It’s no coincidence that word leaked out about a poll revealing that 59 percent of Americans see a conspiracy in the assassination of former President John F. Kennedy, just as discussion of the Benghazi and IRS scandals are heating up.
Actually, it is nothing more than pure coincidence, but our tendency to see conspiracy all around us will make it difficult for President Obama to deal with these issues despite his anger at the Internal Revenue Service and his assurance that “There’s no there, there” in Libya.
More generally, in one study, half of Americans believed in at least one of seven specific conspiracy theories, and more than half thought, “Much of what happens in the world today is decided by a small and secretive group of individuals.”
Now, some conspiracies might be real (though I doubt these are) — even paranoids have enemies. Ernest Hemingway was committed to an asylum to “cure” paranoia — he believed government agents were following him everywhere. As it turned out, subsequently declassified FBI files reveal he was under surveillance, even at the asylum.
But belief in mutually incompatible conspiracy theories makes it clear that more than just cold realism is at work. The Nazis convinced Germans that Jews were both bankers and Bolsheviks. A number of people believe Princess Diana was killed by MI6, and that she faked her own death to escape the limelight — obviously irreconcilable. And some believe that Osama bin Laden was killed in the U.S. raid, but was also already dead when it took place.
Researchers present a variety of explanations for our willingness to accept conspiracies. First, conspiracists share a distrust of authority. They reject what they are told, making it difficult for presidents, or anyone else, to simply talk them out of their beliefs, regardless of the evidence. Second, they tend to believe in unseen, higher powers — views more relevant in a religious country like ours. Third, conspiracists see the world as a simple binary struggle between good and evil, lacking the ability to see shades of gray (in its pre-book meaning).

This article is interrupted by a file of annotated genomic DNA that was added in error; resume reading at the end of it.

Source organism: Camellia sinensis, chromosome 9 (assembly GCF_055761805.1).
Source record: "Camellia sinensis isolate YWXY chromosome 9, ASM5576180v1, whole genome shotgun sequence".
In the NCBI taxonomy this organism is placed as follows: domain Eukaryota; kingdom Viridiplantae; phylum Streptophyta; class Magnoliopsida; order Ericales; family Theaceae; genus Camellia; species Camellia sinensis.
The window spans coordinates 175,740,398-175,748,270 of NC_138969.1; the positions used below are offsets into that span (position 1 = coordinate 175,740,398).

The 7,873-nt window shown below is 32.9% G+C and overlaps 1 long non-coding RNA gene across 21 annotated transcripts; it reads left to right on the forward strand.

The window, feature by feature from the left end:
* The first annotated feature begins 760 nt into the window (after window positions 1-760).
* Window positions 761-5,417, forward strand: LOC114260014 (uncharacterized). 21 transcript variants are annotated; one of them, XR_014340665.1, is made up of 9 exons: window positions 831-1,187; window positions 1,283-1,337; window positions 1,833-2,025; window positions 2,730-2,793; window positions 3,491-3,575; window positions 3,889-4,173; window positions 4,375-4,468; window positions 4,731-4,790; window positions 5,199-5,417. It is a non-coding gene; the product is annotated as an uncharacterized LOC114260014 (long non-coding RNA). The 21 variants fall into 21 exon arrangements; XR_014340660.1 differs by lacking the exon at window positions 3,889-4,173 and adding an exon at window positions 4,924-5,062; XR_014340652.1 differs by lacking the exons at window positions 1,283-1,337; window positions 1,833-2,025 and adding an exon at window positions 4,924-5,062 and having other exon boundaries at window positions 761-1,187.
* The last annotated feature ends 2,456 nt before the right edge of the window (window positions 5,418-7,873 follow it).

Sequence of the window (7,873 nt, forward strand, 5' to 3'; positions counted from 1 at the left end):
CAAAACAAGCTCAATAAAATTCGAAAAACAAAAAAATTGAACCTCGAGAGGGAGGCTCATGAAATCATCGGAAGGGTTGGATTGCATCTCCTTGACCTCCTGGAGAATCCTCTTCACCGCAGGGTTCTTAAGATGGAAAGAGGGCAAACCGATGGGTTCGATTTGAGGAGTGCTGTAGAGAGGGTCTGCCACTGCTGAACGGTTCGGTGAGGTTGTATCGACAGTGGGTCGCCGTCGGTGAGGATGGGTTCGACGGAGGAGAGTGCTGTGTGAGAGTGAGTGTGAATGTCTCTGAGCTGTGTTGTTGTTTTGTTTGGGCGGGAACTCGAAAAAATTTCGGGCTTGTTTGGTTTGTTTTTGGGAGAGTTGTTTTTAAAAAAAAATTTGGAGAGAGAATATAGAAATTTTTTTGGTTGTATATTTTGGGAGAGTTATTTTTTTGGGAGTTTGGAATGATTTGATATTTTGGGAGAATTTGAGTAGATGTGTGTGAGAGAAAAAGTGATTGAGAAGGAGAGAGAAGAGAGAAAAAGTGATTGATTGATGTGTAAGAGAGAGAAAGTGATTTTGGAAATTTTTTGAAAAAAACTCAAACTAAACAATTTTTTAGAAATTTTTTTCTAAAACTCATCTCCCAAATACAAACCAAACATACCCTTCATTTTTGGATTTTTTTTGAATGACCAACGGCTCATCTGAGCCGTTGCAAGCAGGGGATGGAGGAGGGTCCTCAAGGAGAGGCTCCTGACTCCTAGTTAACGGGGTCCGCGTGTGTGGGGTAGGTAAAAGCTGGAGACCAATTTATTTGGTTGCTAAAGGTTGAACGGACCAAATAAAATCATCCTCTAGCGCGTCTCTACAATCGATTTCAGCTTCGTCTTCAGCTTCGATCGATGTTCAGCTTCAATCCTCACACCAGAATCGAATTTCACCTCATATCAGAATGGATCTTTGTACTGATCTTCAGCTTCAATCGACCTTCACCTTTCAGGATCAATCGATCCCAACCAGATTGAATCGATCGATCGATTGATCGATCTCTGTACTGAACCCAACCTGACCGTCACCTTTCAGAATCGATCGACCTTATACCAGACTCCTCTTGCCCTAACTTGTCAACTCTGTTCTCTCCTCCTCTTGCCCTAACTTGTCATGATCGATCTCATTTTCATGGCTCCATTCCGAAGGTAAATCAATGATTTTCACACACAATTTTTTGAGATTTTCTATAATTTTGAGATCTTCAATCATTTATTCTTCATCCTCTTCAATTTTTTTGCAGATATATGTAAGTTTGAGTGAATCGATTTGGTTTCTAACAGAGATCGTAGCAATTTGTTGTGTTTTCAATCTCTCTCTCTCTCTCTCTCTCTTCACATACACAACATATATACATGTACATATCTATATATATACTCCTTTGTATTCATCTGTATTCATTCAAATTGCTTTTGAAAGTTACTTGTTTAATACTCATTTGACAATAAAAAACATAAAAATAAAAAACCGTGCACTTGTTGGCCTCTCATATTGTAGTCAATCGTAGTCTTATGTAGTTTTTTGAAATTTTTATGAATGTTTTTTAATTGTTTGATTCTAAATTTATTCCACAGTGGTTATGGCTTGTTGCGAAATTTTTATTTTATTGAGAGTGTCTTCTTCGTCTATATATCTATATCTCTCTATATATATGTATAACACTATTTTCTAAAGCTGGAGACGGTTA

Beyond individual predispositions, broader social psychological forces increase public acceptance of conspiracy theories, one of which I have discussed here frequently — fundamental attribution error. In explaining behavior, people tend to overweight the personal and underweight the situational. They see personal motivation at work everywhere, even in accidents. Thus, Princess Diana could not have been killed in a senseless traffic accident; rather, she must have been the victim of some nefarious plot undertaken by those with a plan and a purpose. Similarly, conflicting reports in the fog of war could not, in this view, account for the Benghazi attack; somebody must have acted out of reason and forethought.
All of this suggests that with the IRS and Benghazi having become full-throated conspiracy theories, these genies won’t be returning to their bottles anytime soon, regardless of the facts.
Mellman is president of The Mellman Group and has worked for Democratic candidates and causes since 1982. Current clients include the Majority Leader of the Senate and the Democratic Whip in the House.